MAR 2014

EyeWorld is the official news magazine of the American Society of Cataract & Refractive Surgery.

Issue link: https://digital.eyeworld.org/i/276058

Contents of this Issue


Page 146 of 210

by Matt Young EyeWorld Contributing Writer HOYA comes clean in a refreshing way Bucking the ophthalmic trend, HOYA details exactly what went wrong with its IOLs and why W h en something goes wrong in the oph- thalmic manufactur- ing world, companies often don't have a reputation for directly addressing the problem and completely resolv- ing it, especially when this involves company culpability. W hen it comes to positive pub- lic relations, there's no singling out one industry company. Microker- atome blade lot numbers and DLK, femtosecond lasers and transient light sensitivity, blurred vision and IOLs— all have been issues that, at some point, sug- gested a company's manufacturing process may have been amiss. While ob- fuscation may continue, HOYA Surgical Optics has taken a decidedly different approach. Recall and response It all began February 20, 2013, with a short press release out of Singapore at the company's headquarters: "HOYA Surgical Optics announced a voluntary recall of NY-60, iSert 250, iSert 251, Toric 311, and iSert Toric 351 IOLs as additional action to an e arlier suspension of shipments due to reports of higher than expected rates of inflammation and/or endophthalmitis from doctors in a few countries. HOYA apologizes for any incon- venience this may cause." For a press release, this was short and not yet forthcoming. But then at the 2013 European Society of Cataract & Refractive Surgeons (ESCRS) Congress, HOYA did a number of fairly remarkable things. HOYA called a press conference to specifically address its manufacturing changes. The company invited reporters to inform them about the comeback to the market and to explain the improve- ments of the manufacturing process by one of the lead inves- tigators into the matter. All ques- tions were answered directly. Keep in EW International 144 March 2014 mind that this was a not a manda- tory meeting to address concerns by a regulatory body or provide forced responses due to probing questions by reporters. This was an event to s pecifically address manufacturing findings that had arisen in a room full of reporters called there by the company. A world-renowned investigator spoke on the investigation of the issue. Liliana Werner, MD, PhD, associate p rofessor and co-director, Inter- mountain Ocular Research Center, John A. Moran Eye Center, Univer- sity of Utah, Salt Lake City, was one of the lead investigators into the problem, demonstrating the serious extent to which HOYA was dedi- cated to determining a solution. Another investigator was Nick Mamalis, MD, one of the world's leading investigators of toxic ante- rior segment syndrome (TASS). "HOYA started seeing reports from surgeons of higher-than-antici- pated rates of inflammation after cataract surgery implantation of their lens," Dr. Werner said at the event. "It was interesting that the finding of the reports correlated to a change in the manufacturing process." The problem was attributed to the company's manufacturing process. After a thorough review of many possible causative factors, high mag- nification microscopy and surface analyses revealed the presence of aluminum particulates on the surface of some HOYA IOLs. "During one of the final stages of normal production of these lenses, the lenses are placed in a washing fixture," Dr. Werner said. "There was a precise correlation between the reported increase in inflammation and the transition to Teflon-coated aluminum washing fixtures. So there was a coincidence in timing there." It is believed that the Teflon coating was worn away, exposing the aluminum base of the washing fixture underneath and causing aluminum particulates to deposit on the IOL surfaces. T here is an old saying that still holds true—it is not the crime, it's the cover up. The corollary is that what matters most is not the complication, it's the recov- ery. This seems like such a simple concept but it is advice that is often ignored. In general, we have a great capacity for for- g iveness of mistakes but not for cheating. As a company, HOYA understands this and is to be commended for its transparency and dedication to making things right. It is a simple story with a straightforward moral: We all make mistakes. Admitting this takes broad shoulders but is always the right thing to do. John A. Vukich, MD, international editor International outlook 144-148 International_EW March 2014-dl2_Layout 1 3/6/14 4:18 PM Page 144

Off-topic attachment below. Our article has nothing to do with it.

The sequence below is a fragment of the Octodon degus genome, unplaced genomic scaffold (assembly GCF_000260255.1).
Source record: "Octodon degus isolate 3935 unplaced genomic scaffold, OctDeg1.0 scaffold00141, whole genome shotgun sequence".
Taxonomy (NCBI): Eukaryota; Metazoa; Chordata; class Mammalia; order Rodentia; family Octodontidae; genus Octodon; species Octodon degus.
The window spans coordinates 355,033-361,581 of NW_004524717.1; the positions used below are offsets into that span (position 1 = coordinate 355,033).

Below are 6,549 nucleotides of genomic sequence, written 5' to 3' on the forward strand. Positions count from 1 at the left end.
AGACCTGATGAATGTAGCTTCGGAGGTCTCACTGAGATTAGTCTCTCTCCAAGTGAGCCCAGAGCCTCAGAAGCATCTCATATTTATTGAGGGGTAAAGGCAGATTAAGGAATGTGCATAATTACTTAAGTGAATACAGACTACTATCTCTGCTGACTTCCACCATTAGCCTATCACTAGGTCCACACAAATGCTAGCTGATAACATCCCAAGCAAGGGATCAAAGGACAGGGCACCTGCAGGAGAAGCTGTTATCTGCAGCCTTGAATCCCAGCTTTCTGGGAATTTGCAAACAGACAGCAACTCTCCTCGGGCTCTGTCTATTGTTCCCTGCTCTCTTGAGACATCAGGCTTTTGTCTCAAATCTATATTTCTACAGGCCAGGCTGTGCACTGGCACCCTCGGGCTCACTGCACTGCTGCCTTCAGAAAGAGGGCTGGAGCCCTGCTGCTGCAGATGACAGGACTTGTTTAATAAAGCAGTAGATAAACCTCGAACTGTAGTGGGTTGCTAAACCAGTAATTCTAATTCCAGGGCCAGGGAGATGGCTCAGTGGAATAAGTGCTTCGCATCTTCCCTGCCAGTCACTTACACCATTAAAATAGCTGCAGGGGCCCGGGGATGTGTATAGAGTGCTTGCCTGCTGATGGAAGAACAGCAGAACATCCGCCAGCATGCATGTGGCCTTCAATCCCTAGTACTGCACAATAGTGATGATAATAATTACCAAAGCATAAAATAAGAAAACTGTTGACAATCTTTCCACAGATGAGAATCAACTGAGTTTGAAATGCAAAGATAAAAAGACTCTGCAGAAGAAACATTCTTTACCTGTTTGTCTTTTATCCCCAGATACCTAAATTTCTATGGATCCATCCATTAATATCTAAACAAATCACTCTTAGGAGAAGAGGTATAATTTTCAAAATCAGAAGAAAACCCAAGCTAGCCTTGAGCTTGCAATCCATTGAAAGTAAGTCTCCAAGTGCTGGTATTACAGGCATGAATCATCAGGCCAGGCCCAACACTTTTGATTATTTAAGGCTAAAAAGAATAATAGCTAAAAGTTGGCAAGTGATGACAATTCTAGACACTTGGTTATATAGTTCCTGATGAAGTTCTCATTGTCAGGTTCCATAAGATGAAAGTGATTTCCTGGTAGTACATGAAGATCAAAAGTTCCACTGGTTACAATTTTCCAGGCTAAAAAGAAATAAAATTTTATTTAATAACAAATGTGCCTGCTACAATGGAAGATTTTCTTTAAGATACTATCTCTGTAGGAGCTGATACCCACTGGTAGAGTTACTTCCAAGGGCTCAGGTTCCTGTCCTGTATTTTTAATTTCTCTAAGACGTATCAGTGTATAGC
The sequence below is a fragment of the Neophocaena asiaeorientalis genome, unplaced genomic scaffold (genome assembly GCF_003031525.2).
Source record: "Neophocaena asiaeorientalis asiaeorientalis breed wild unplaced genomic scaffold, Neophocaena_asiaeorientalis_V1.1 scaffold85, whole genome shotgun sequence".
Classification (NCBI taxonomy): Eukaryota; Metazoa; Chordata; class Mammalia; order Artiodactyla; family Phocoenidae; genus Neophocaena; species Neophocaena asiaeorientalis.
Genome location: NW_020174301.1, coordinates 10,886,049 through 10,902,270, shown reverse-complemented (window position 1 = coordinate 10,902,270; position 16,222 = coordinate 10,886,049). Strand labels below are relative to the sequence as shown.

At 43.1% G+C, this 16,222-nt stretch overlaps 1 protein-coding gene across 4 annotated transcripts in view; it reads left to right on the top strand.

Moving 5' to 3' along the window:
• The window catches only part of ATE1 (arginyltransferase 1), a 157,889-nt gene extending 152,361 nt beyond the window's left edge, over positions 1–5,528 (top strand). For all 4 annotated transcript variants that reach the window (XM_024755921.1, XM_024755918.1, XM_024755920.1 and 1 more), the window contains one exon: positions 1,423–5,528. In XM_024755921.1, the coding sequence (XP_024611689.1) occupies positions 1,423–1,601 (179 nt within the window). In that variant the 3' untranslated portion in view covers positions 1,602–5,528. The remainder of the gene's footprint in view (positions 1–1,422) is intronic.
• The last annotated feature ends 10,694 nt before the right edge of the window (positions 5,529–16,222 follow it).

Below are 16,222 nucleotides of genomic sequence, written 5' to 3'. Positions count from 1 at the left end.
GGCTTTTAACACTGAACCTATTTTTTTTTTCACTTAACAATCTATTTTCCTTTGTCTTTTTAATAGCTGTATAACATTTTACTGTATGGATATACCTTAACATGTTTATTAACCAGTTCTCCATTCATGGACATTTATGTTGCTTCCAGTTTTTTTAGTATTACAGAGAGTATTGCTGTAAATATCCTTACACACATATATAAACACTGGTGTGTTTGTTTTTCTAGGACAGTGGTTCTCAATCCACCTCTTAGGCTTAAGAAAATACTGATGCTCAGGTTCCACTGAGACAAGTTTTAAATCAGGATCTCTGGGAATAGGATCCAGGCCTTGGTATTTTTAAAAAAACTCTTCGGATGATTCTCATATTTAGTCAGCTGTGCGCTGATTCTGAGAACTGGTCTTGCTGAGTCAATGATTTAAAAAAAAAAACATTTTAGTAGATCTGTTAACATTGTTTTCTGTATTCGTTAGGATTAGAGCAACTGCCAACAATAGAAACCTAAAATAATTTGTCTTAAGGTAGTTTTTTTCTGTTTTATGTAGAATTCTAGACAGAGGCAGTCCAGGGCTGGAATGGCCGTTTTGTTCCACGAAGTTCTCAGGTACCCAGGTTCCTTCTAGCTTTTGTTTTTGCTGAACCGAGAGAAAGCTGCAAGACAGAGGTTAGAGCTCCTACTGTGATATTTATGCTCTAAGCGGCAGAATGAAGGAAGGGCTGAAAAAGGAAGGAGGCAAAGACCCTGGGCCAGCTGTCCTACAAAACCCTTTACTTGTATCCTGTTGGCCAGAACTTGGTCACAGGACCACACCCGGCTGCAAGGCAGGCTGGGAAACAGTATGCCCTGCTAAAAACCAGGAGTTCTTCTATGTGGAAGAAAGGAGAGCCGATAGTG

Articles in this issue

Archives of this issue

view archives of Eyeworld - MAR 2014